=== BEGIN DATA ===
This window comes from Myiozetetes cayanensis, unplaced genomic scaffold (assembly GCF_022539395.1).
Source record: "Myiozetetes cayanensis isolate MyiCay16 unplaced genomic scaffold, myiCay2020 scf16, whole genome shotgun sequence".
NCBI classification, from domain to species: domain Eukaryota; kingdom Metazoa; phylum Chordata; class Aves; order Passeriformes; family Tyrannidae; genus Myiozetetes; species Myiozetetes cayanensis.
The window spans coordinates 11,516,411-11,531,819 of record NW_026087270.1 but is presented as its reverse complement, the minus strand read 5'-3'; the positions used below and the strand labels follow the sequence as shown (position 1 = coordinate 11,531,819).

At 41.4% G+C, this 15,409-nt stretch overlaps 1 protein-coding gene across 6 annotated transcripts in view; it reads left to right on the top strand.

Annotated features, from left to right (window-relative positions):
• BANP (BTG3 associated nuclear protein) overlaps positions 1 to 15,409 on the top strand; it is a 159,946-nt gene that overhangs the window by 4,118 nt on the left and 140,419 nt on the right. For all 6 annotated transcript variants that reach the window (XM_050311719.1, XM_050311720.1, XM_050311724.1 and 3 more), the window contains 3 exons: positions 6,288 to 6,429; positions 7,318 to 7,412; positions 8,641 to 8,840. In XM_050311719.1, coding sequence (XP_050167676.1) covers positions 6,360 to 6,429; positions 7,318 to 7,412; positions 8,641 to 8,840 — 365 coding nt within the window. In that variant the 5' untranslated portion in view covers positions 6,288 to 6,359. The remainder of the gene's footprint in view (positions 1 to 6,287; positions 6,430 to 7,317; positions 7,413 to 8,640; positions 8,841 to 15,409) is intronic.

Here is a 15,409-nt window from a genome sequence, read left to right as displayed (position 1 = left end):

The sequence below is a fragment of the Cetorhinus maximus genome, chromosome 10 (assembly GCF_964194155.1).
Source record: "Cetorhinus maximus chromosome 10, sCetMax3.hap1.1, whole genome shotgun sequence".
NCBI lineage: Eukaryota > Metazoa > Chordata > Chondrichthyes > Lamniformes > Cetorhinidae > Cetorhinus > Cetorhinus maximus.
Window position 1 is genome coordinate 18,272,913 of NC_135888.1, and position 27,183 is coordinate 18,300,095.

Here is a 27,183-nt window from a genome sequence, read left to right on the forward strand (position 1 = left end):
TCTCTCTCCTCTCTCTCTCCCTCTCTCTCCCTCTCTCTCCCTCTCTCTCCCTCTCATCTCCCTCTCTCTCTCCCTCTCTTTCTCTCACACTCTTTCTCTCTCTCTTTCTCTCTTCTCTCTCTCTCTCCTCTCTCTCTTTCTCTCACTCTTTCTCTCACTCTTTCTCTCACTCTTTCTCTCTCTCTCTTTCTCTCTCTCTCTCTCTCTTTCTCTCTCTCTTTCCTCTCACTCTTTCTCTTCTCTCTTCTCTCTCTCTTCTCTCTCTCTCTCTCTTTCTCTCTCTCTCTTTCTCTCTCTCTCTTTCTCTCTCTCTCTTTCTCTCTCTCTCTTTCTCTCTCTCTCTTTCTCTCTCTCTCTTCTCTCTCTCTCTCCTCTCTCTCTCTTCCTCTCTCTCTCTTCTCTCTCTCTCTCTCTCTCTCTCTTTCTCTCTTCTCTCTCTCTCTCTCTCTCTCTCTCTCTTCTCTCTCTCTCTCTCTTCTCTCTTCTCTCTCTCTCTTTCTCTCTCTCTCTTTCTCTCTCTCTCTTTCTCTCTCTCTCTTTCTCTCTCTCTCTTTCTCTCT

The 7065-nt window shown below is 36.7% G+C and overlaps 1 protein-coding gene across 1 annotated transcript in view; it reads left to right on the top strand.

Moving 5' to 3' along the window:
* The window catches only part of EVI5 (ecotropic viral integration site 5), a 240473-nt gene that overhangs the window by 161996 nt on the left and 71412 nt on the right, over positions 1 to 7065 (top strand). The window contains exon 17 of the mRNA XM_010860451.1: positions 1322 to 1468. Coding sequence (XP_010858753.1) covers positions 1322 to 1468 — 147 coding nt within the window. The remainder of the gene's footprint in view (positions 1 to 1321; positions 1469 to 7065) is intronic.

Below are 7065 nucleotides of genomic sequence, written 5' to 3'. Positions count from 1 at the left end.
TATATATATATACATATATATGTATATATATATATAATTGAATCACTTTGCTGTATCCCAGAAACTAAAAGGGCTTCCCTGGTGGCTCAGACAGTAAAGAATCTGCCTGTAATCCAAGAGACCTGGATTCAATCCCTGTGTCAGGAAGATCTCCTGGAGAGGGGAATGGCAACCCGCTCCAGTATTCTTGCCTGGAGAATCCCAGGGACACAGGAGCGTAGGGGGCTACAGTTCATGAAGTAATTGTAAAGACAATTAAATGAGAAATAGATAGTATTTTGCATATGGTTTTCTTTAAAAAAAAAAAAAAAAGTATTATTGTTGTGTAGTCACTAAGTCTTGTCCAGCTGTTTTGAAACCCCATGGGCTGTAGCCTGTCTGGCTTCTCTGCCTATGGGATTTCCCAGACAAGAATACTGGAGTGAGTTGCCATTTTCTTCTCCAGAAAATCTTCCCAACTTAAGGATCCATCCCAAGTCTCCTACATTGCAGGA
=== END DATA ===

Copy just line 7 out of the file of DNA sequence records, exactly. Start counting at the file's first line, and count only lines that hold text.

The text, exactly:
• BANP (BTG3 associated nuclear protein) overlaps positions 1 to 15,409 on the top strand; it is a 159,946-nt gene that overhangs the window by 4,118 nt on the left and 140,419 nt on the right. For all 6 annotated transcript variants that reach the window (XM_050311719.1, XM_050311720.1, XM_050311724.1 and 3 more), the window contains 3 exons: positions 6,288 to 6,429; positions 7,318 to 7,412; positions 8,641 to 8,840. In XM_050311719.1, coding sequence (XP_050167676.1) covers positions 6,360 to 6,429; positions 7,318 to 7,412; positions 8,641 to 8,840 — 365 coding nt within the window. In that variant the 5' untranslated portion in view covers positions 6,288 to 6,359. The remainder of the gene's footprint in view (positions 1 to 6,287; positions 6,430 to 7,317; positions 7,413 to 8,640; positions 8,841 to 15,409) is intronic.